I AM TRULY THANKFUL FOR MY PHOTOGRAPHIC FAILURES. And it’s right that I have a benevolent attitude toward the pictures I’ve muffed, since there are so many of them. As a photographer, you pray for the kind of analytical ruthlessness that you need to separate wheat from chaff and label your duds as duds….no excuses, no explanations, no magical thinking that, left in a drawer long enough, these rotten seeds will someday bloom into roses. Once you can call your own stuff worthless, you’re truly on the road toward making something….well, less so.
I have just spent a week giving the (overdue) pink slip to my last and largest remaining archive of really, really bad pictures from the twilight of the film era, about 400 35mm slides that I have been hauling around the globe since the late ’90’s, and none of which, surprisingly, have blossomed into masterpieces since the last three times I pulled them out, shrieked, and sealed them back behind brick walls. Funny how that happens.
This errant tonnage represents my first attempts with 3D photography, which involves a huge learning curve, not to mention a pound and a half of heavy-duty study. At the time I began this journey, very few stereoscopic cameras were available for sale, and the ones that produced the effect the best were also the most technically limited. The Argus/Loreo 3D, my toy of choice, was, in fact, a point-and-shoot 35mm with only two apertures, since the additional depth of field at f/11 and f/18 produced the best stereo illusion. The Argus was produced to create 4 x 6 prints (which you actually had to pay to have printed, remember), each featuring two side-by-side images viewed through a prism holder. It was not intended for high-end art use, since the lenses were frozen at 1/100, there were no additional optics available, and a usable result could only be achieved outdoors, in full daylight.
Worse, I stubbornly decided to shoot slide film in the thing, thus creating a whole separate set of problems for myself. First, were processors supposed to produce both images in the same slide? Well, sure, yeah, they could do that, but how was I going to view them? No worries! Turns out that other fools like me had also shot so-called “half-frame” stereo slides over the decades, and some of the viewers made to serve them were still on Ebay. Of course, I was shooting daylight slide film at 100 ASA in all conditions, and I didn’t yet know enough (or have enough money) to instruct processors on how to “push” the slide film an extra stop or two just to make them a trice lighter, so most of my shots were murky mysteries even Sherlock Holmes couldn’t decipher.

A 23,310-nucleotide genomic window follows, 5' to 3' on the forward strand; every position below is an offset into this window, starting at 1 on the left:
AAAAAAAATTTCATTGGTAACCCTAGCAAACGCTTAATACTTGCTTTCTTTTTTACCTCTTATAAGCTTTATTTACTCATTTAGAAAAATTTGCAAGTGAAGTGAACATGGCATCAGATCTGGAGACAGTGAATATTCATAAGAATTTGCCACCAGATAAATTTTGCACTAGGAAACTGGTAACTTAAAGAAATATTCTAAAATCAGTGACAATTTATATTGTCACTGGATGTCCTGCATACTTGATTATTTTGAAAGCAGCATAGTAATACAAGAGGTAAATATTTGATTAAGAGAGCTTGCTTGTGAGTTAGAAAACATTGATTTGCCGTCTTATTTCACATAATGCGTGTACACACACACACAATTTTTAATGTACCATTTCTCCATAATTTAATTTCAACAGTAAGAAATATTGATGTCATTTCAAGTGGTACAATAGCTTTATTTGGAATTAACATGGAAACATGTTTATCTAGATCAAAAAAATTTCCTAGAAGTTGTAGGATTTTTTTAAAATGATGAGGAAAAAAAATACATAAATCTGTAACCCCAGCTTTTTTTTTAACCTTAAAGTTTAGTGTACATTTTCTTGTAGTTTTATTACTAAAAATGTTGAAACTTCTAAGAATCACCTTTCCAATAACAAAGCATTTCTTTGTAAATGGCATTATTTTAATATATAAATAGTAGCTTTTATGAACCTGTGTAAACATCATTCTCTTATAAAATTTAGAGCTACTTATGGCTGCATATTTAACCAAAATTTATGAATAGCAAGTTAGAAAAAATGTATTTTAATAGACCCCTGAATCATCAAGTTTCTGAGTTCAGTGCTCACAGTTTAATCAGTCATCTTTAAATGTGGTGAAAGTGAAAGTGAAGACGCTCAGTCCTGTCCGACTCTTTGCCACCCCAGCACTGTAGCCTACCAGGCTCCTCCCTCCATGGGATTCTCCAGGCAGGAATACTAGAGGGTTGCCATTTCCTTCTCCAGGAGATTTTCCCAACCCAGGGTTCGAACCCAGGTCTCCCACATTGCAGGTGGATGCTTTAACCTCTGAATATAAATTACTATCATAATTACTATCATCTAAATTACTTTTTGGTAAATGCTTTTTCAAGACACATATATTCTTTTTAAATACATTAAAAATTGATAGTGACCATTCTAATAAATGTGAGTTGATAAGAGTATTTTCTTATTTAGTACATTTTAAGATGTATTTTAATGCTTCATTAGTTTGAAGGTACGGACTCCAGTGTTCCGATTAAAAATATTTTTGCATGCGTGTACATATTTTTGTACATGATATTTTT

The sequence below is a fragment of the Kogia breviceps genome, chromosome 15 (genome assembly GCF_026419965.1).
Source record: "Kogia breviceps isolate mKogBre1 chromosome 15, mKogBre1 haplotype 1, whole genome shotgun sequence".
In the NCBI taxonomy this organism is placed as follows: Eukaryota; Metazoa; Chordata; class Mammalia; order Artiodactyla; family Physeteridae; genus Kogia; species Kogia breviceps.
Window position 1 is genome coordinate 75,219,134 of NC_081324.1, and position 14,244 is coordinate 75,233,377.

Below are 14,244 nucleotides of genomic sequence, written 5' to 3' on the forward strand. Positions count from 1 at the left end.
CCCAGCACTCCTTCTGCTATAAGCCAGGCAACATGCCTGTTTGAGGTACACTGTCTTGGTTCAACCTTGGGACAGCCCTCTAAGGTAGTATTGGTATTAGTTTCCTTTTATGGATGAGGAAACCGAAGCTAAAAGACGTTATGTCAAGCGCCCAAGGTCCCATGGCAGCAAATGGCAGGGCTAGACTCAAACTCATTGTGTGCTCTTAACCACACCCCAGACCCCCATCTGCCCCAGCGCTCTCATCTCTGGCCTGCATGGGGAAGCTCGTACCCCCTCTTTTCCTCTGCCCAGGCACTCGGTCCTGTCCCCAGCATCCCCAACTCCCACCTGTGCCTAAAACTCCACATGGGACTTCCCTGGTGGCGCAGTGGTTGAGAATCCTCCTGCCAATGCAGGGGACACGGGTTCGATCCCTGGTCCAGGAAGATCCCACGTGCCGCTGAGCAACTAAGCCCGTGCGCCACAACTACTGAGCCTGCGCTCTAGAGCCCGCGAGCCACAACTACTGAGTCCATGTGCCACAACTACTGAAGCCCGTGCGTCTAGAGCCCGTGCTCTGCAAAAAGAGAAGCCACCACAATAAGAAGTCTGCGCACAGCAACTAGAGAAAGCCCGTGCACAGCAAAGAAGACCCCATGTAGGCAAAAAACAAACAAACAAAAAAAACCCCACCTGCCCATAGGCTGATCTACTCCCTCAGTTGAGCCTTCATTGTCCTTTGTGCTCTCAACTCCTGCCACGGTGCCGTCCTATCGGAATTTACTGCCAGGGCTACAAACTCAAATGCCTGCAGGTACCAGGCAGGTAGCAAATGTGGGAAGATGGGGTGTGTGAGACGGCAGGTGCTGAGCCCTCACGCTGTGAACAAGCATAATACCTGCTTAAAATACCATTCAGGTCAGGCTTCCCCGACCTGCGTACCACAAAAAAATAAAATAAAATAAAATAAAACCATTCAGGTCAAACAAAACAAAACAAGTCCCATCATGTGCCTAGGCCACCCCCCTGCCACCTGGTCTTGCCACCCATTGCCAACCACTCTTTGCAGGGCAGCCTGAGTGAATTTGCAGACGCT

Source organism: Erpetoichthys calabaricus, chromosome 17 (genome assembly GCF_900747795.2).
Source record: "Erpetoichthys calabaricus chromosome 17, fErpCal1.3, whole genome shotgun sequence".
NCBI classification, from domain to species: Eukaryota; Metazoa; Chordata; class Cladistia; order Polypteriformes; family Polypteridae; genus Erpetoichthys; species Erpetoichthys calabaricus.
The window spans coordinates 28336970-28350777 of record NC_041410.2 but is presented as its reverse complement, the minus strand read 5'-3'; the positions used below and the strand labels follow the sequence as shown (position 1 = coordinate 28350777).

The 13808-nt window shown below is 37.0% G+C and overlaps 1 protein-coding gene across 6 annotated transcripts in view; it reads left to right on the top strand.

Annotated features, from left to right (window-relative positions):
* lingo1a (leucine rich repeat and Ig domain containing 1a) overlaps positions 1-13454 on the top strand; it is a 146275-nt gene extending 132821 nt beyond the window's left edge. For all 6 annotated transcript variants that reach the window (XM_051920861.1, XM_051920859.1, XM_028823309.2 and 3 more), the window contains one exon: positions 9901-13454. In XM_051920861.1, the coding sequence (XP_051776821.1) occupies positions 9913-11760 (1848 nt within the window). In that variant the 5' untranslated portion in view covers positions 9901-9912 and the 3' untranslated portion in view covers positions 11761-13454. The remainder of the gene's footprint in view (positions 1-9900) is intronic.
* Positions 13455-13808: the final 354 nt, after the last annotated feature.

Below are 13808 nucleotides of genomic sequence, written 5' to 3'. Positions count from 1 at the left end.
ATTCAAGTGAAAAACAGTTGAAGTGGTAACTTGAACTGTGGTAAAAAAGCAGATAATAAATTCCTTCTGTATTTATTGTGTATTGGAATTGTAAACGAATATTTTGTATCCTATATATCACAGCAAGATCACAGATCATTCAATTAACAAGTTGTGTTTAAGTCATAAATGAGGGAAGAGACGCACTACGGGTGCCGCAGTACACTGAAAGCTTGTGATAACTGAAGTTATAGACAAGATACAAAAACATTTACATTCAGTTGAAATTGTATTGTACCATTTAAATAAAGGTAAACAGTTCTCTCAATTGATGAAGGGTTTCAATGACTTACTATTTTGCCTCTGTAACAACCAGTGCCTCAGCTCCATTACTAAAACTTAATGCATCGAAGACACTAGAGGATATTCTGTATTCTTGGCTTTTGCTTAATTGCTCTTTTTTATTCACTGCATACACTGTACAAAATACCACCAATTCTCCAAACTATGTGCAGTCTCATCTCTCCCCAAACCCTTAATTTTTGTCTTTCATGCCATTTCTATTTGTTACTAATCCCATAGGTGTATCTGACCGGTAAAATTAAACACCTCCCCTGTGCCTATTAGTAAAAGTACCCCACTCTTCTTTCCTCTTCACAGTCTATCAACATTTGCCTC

Worse, anyone shooting stereo must learn to compose for the depth effect, something you can only master by taking lots of lousy pictures (I did) or agreeing to take pictures of boring garbage just to attain said effect (did that, too). Add to this that you only had half of a 35mm frame in which to compose and you start to see what a raging success the whole enterprise was destined to be. At one point, I even went so far as to slice the twin images apart, re-jigger them in super-wide slide mounts, find an antediluvian projector that projected those kinds of slides ($$$), then search the globe again for viewing glasses that would allow me to see the projected slides in 3-d. Getting tired yet?
So, farewell to scads of badly composed, boring and unviewable slides, a grim reminder of how expensive and unwieldy large projects were in the film era. Post-script: I eventually thrived by learning to make my own View-Master reels (still expensive and work-intensive, but there’s a reason the format has been around nearly seventy years). At least the entire fiasco finally made a real editor out of me, teaching me a most valuable mantra: bad is bad is bad is bad. Some seeds will never become roses.
By MICHAEL PERKINS
IF YOU HAD ONE OF THOSE DADS WHO PURCHASED A SET OF “DO IT YOURSELF” ENCYCLOPEDIAS in the 1950’s, hoping to become some kind of amalgam of Edison and St. Joseph The Carpenter, you no doubt encountered some sort of Page One admonition to always get “the right tool for the job”. In other words, don’t use a screwdriver to pound nails. I successfully resisted the seductive gospel of Being Handy Around The House, but then found, in photography, that the same rule applies, at least as regards lenses. Right glass, right results, right?